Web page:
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Pierre Cardin (Pietro Cardin)
Born July 7, 1922 (1922-07-07) (age 87)
San Biagio di Callalta, Italy
Nationality French
Labels Pierre Cardin
Pierre Cardin dress, 1967
Pierre Cardin logo

Pierre Cardin is an Italian-born French fashion designer, who was born on July 7, 1922, at San Biagio di Callalta near Treviso.

Cardin was known for his avant-garde style and his space age designs. He prefers geometric shapes and motifs, often ignoring the female form. He advanced into unisex fashions, sometimes experimental, and not always practical. He introduced the "bubble dress" in 1954.

Pierre Cardin was also designated UNESCO Goodwill Ambassador in 1991.[1]

On 16 October 2009, Pierre Cardin was nominated Goodwill Ambassador of the Food and Agriculture Organization of the United Nations (FAO).



Cardin moved to Paris in 1945. There, he studied architecture and worked with Jeanne Paquin after the war. He worked with Elsa Schiaparelli until he became head of Christian Dior's tailleure atelier in 1947, but was denied work at Balenciaga. He founded his own house in 1950. His career was launched when he designed about 30 of the costumes for "the party of the century", a masquerade ball at Palazzo Labia in Venice on 3 September 1951, hosted by the palazzo's owner, Carlos de Beistegui. He began with haute couture in 1953.

Cardin was the first couturier to turn to Japan as a high fashion market when he travelled there in 1959.

In 1959, he was expelled from the Chambre Syndicale for launching a ready-to-wear collection for the Printemps department store as the first couturier in Paris, but was soon reinstated. However, he resigned from the Chambre Syndicale in 1966 and now shows his collections in his own venue, the "Espace Cardin" (opened 1971) in Paris, formerly the "Théâtre des Ambassadeurs", near the Embassy of the United States in Paris. The Espace Cardin is also used to promote new artistic talents, like theater ensembles, musicians and others. He was also contacted by Pakistan International Airlines to design uniforms for the flag carrier. The uniforms were introduced in 1966 to 1971 and became an instant hit. [2]

Cardin interior in a 1972 Javelin

Cardin expanded into other markets that included a contract with American Motors (AMC) following the success of the Aldo Gucci designed Hornet Sportabout station wagon interiors. The automaker incorporated Cardin's daring and outlandish design "with some of the wildest fabrics and patterns ever seen in any American car" on the 1972 and 1973 AMC Javelins.[3] The original sales estimate was for 2,500 haute couture muscle cars.[4] A total of 4,152 AMC Javelins received a bold mirrored multi-colored pleated stripe pattern in tones of Chinese red, plum, white, and silver set against a black background. This was one of the first few American cars to offer a special trim package created by a famous fashion designer. The Cardin Javelins also came with the designer's emblems on the front fenders and had a limited selection of exterior colors (Trans Am Red, Snow White, Stardust Silver, Diamond Blue, and Wild Plum) to coordinate with the special interiors.[5]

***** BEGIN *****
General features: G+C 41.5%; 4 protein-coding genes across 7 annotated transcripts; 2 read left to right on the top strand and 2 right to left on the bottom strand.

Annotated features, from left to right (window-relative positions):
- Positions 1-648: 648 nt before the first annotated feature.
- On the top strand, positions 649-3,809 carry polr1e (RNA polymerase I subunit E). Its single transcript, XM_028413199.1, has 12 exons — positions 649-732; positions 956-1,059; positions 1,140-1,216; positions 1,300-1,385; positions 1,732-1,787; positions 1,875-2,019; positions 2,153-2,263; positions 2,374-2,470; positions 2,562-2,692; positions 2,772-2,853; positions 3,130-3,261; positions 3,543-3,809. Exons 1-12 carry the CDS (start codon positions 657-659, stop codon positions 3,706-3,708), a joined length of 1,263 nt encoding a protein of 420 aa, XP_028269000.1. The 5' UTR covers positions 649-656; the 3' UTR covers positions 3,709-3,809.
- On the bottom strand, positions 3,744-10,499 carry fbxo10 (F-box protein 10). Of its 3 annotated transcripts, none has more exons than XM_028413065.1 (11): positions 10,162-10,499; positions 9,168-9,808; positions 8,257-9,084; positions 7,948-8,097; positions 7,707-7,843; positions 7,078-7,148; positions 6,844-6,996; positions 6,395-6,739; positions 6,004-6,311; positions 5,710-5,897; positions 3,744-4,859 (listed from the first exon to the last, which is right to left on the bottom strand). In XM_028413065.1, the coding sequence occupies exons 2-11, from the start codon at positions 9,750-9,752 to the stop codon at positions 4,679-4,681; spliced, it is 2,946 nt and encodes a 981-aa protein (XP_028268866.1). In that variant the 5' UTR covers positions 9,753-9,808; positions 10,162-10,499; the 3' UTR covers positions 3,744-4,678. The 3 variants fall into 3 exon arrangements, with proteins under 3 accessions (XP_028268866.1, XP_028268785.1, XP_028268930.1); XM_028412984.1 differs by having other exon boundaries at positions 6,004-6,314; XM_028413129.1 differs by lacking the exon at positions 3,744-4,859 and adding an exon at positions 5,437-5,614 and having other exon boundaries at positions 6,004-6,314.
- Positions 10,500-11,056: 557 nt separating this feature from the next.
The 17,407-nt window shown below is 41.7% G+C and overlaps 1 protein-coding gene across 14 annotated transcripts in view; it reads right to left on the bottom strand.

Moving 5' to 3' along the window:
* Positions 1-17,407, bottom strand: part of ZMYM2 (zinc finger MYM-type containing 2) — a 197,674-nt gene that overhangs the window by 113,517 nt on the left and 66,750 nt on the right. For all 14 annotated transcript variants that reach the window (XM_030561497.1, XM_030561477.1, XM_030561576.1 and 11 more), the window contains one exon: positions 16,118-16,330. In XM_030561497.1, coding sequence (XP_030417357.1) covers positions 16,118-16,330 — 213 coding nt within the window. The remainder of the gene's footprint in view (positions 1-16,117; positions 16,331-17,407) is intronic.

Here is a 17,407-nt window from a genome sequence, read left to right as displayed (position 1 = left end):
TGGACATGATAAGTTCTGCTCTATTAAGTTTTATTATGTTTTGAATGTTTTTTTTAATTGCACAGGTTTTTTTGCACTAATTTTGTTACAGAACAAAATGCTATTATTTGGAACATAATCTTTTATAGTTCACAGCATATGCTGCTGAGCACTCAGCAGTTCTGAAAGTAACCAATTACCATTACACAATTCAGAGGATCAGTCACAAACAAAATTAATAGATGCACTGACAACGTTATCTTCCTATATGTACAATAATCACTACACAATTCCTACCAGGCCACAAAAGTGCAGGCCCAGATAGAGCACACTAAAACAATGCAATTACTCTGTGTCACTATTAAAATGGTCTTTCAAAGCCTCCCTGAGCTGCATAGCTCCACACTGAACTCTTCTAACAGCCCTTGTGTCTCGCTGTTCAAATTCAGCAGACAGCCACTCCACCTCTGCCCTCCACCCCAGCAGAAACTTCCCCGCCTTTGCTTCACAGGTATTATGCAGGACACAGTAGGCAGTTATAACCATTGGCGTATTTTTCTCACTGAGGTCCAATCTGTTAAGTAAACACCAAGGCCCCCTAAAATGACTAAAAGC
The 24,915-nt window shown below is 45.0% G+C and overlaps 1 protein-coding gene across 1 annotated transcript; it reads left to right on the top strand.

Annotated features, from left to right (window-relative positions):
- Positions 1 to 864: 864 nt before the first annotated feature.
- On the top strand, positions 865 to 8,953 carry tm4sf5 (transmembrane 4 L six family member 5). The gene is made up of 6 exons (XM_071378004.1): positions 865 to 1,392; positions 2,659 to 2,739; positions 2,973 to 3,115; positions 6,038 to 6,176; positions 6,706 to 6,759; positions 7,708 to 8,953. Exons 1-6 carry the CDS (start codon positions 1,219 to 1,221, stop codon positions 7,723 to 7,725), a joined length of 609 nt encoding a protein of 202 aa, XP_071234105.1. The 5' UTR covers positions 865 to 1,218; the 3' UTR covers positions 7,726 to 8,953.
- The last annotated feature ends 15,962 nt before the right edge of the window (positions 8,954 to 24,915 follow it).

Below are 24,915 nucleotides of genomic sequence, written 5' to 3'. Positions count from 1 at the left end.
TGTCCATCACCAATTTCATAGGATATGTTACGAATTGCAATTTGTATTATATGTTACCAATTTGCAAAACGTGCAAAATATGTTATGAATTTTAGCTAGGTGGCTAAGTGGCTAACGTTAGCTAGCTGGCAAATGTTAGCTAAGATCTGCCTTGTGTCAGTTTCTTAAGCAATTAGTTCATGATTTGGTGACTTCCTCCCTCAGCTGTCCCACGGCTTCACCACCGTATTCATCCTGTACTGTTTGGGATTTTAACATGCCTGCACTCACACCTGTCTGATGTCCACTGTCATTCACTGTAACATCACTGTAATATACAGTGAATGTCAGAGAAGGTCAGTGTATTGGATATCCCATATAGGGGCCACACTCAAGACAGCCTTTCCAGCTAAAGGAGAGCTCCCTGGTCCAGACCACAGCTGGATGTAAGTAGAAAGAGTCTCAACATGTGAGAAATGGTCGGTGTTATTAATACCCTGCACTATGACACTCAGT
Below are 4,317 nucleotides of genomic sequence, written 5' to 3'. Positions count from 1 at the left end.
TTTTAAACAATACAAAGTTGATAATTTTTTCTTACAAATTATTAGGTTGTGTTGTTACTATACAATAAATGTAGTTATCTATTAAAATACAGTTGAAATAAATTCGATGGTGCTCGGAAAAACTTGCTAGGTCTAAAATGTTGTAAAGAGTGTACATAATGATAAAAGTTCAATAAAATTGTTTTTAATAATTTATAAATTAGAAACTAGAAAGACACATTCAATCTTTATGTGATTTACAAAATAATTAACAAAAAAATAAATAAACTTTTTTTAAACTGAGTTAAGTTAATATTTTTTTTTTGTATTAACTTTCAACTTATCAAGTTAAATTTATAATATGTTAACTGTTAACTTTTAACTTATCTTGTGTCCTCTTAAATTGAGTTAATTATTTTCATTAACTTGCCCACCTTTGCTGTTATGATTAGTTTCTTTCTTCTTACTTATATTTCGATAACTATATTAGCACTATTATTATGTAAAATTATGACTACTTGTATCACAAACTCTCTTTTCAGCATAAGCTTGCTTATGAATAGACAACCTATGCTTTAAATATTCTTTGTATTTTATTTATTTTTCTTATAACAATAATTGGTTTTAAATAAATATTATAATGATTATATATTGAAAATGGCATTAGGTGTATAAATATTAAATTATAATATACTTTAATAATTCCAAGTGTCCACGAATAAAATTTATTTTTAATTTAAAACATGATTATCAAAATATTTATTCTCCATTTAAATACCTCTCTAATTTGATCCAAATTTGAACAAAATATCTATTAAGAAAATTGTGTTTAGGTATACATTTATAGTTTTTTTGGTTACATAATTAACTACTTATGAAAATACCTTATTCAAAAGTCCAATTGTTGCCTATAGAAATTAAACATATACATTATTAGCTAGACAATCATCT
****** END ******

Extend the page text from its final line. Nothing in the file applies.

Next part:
His fellow designer, André Oliver, who joined him in 1971 and assumed responsibility for the haute couture collections in 1987, died in 1993.

Cardin was a member of the Chambre Syndicale de la Haute Couture et du Prêt-à-Porter and of the Maison du Haute Couture from 1953 to 1993. Like many other designers today, Cardin decided in 1994 to show his collection only to a small circle of selected clients and journalists. After a break of 15 years, he showed a new collection to a group of 150 journalists at his bubble home in Cannes.

Other interests

He purchased Maxim's restaurants in 1981 and soon opened branches in New York, London, and Beijing (1983). A chain of Maxim's Hotels are now included in the assets. Cardin has also licenced a wide range of food products under that name.

Cardin owns the ruins of the castle in Lacoste, Vaucluse that was once inhabited by the Marquis de Sade. He has partially renovated the site and regularly organizes theatre festivals there. Cardin also owns a large palazzo in Venice that was the residence of Giacomo Casanova.

In 2003, Cardin invited the award-winning Chechen children's dance ensemble, Lovzar, to dance in his musical show "Tristan and Isolde" that was performed in Moscow.


  1. ^
  2. ^ Pierre Cardin comes to PIA - Dawn Newspapers, 2003
  3. ^ Mitchell, Larry G. (2000). AMC Muscle Cars. MotorBooks/MBI Publishing Company. pp. 55-56. ISBN 978-0760307618.  
  4. ^ Mays, James C. (2006). The Savvy Guide to Buying Collector Cars at Auction. Indy-Tech Publishing. p. 28. ISBN 9780790613222.  
  5. ^ Foster, Patrick. "Pierre Cardin Meets the Javelin" Hemming's Classic Car Magazine, #31, April 2007.

External links

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